Webinar: It's a matter of time: The value of five electric efficiency measures for meeting peak power needs

Event Date:

July 10, 2017 - 11:00pm

Berkeley Lab presents a free webinar on July 10, 2017, to discuss a new report, Time-varying value of electric energy efficiency.
 
Who: Natalie Mims, Tom Eckman and Chuck Goldman
Time:   11:00 AM-12:00 PM Pacific
Register here.
 
The report can be downloaded here or from https://emp.lbl.gov/publications.
 
Electric energy efficiency resources save energy and may reduce peak demand. Historically, quantification of energy efficiency benefits has largely focused on the economic value of energy savings during the first year and lifetime of the installed measures. Less emphasis has been placed on the corresponding time-dependent impact that energy savings have on the larger grid system.
 

In the new study, Berkeley Lab calculated the time-varying value of efficiency measures for five electricity end-uses -residential lighting, water heating, and air conditioning, commercial lighting, and exit signs - in four locations in the United States using publicly available data on system load shapes, end-use load shapes and avoided costs: California, Massachusetts, Georgia, and the Pacific Northwest. To understand the full impact of an energy efficiency measure, Berkeley Lab assessed the value of electricity each hour (where available) or for on- and off-peak periods in combination with data on the end-use and system load shapes. 

Figure 1. Ratio of total time-varying value of energy savings to energy-related savings value by end-use load shape and location
This study reviews existing literature on the time-varying value of energy efficiency savings, provides examples in four geographically diverse locations of how consideration of the time-varying value of efficiency savings impacts the calculation of power system benefits, and identifies future research needs to enhance the consideration of the time-varying value of energy efficiency in cost-effectiveness screening analysis. Findings from this study include:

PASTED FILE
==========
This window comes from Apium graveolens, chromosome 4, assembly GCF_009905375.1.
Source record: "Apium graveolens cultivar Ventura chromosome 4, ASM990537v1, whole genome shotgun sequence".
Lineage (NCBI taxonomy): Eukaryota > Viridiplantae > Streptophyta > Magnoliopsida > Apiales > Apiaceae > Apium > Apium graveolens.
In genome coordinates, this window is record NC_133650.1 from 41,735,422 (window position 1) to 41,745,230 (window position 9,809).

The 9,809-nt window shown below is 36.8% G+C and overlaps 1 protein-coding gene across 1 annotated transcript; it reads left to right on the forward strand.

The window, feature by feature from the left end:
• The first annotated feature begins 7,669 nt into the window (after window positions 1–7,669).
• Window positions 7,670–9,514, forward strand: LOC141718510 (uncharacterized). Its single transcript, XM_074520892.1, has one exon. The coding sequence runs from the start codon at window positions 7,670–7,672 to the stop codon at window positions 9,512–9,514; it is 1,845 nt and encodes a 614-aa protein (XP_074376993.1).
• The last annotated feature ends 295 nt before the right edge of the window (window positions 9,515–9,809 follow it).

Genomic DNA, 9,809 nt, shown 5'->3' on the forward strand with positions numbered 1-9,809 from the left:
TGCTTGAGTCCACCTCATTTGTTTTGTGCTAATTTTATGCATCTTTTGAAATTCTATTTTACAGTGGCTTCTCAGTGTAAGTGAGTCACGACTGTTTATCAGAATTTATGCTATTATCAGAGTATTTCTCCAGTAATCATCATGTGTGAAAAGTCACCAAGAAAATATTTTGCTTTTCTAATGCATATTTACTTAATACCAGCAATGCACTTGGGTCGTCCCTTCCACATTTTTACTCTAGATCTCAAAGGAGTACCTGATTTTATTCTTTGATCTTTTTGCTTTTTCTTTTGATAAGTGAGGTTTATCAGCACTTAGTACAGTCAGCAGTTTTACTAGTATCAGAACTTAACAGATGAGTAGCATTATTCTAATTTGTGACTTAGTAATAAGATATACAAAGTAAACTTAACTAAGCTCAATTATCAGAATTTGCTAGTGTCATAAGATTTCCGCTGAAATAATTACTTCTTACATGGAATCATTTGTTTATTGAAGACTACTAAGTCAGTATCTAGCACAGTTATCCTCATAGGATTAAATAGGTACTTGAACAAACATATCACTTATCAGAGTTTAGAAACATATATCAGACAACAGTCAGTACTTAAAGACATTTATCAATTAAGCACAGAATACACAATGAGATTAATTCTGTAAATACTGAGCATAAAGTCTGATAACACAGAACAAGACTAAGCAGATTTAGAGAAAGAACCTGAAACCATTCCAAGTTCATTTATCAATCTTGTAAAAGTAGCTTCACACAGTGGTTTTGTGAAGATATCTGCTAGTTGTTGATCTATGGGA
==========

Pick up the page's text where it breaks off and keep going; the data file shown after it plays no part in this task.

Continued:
• The time-varying value of individual energy efficiency measures varies across the locations studied because of the physical and operational characteristics of the individual utility system (e.g., summer or winter peaking, load factor, reserve margin) as well as the time periods during which savings from measures occur.
  • Across the four locations studied, some of the largest capacity benefits from energy efficiency are derived from the deferral of transmission and distribution system infrastructure upgrades. However, the deferred cost of such upgrades also exhibited the greatest range in value of all the components of avoided costs across the locations studied.
  • Of the five energy efficiency measures studied, those targeting residential air conditioning in summer-peaking electric systems have the most significant added value when the total time-varying value is considered.
  • The increased use of rooftop solar systems, storage, and demand response, and the addition of electric vehicles and other major new electricity-consuming end uses are anticipated to significantly alter the load shape of many utility systems in the future. Data used to estimate the impact of energy efficiency measures on electric system peak demands will need to be updated periodically to accurately reflect the value of savings as system load shapes change.
  • Publicly available components of electric system costs avoided through energy efficiency are not uniform across states and utilities. Inclusion or exclusion of these components and differences in their value affect estimates of the time-varying value of energy efficiency.
  • Publicly available data on end-use load and energy savings shapes are limited, are concentrated regionally, and should be expanded. 
Berkeley Lab selected the geographic regions studied based on their differing power system load shapes, market structures, approach to and experience with energy efficiency valuation, and availability of data. The study relied on publicly available data, so caution should be used when comparing the time-varying value of energy efficiency across the four regions.
 
The Building Technologies Office of the U.S. Department of Energy's Office of Energy Efficiency and Renewable Energy supported this work.

 

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